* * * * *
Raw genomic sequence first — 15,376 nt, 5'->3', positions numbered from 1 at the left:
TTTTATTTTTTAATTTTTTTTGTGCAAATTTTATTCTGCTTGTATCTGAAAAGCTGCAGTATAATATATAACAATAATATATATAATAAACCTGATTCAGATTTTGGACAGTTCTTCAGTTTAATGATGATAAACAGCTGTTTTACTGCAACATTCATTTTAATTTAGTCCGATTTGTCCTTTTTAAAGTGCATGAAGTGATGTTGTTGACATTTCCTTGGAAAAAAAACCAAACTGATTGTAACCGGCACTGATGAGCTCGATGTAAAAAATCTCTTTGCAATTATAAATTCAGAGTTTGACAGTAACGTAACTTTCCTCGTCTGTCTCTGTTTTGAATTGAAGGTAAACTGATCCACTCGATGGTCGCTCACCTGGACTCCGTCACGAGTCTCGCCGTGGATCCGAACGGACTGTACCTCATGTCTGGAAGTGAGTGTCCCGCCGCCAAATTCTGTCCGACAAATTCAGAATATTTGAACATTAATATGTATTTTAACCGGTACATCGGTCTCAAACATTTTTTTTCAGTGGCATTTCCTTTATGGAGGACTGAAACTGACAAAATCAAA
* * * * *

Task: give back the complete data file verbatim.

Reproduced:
Raw genomic sequence first — 15,376 nt, 5'->3', positions numbered from 1 at the left:
TTTTATTTTTTAATTTTTTTTGTGCAAATTTTATTCTGCTTGTATCTGAAAAGCTGCAGTATAATATATAACAATAATATATATAATAAACCTGATTCAGATTTTGGACAGTTCTTCAGTTTAATGATGATAAACAGCTGTTTTACTGCAACATTCATTTTAATTTAGTCCGATTTGTCCTTTTTAAAGTGCATGAAGTGATGTTGTTGACATTTCCTTGGAAAAAAAACCAAACTGATTGTAACCGGCACTGATGAGCTCGATGTAAAAAATCTCTTTGCAATTATAAATTCAGAGTTTGACAGTAACGTAACTTTCCTCGTCTGTCTCTGTTTTGAATTGAAGGTAAACTGATCCACTCGATGGTCGCTCACCTGGACTCCGTCACGAGTCTCGCCGTGGATCCGAACGGACTGTACCTCATGTCTGGAAGTGAGTGTCCCGCCGCCAAATTCTGTCCGACAAATTCAGAATATTTGAACATTAATATGTATTTTAACCGGTACATCGGTCTCAAACATTTTTTTTCAGTGGCATTTCCTTTATGGAGGACTGAAACTGACAAAATCAAA